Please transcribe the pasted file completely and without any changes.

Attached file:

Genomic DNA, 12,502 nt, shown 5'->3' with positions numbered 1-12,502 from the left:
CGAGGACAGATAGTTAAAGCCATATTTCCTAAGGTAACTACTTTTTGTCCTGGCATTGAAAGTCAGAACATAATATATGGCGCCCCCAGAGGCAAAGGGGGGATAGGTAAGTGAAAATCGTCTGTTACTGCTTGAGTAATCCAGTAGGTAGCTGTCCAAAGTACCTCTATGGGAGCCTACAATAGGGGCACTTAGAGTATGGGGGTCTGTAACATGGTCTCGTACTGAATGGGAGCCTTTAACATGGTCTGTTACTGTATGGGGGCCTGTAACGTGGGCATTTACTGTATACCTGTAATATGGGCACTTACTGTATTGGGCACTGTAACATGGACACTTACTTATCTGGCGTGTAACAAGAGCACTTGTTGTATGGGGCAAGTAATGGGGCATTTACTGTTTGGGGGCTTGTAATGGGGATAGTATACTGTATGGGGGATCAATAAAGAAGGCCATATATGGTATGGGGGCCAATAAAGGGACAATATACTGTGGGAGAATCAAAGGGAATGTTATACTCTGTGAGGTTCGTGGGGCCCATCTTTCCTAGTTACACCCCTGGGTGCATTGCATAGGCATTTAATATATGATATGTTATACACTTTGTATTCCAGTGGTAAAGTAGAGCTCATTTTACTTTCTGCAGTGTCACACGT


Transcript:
Genomic DNA, 12,502 nt, shown 5'->3' with positions numbered 1-12,502 from the left:
CGAGGACAGATAGTTAAAGCCATATTTCCTAAGGTAACTACTTTTTGTCCTGGCATTGAAAGTCAGAACATAATATATGGCGCCCCCAGAGGCAAAGGGGGGATAGGTAAGTGAAAATCGTCTGTTACTGCTTGAGTAATCCAGTAGGTAGCTGTCCAAAGTACCTCTATGGGAGCCTACAATAGGGGCACTTAGAGTATGGGGGTCTGTAACATGGTCTCGTACTGAATGGGAGCCTTTAACATGGTCTGTTACTGTATGGGGGCCTGTAACGTGGGCATTTACTGTATACCTGTAATATGGGCACTTACTGTATTGGGCACTGTAACATGGACACTTACTTATCTGGCGTGTAACAAGAGCACTTGTTGTATGGGGCAAGTAATGGGGCATTTACTGTTTGGGGGCTTGTAATGGGGATAGTATACTGTATGGGGGATCAATAAAGAAGGCCATATATGGTATGGGGGCCAATAAAGGGACAATATACTGTGGGAGAATCAAAGGGAATGTTATACTCTGTGAGGTTCGTGGGGCCCATCTTTCCTAGTTACACCCCTGGGTGCATTGCATAGGCATTTAATATATGATATGTTATACACTTTGTATTCCAGTGGTAAAGTAGAGCTCATTTTACTTTCTGCAGTGTCACACGT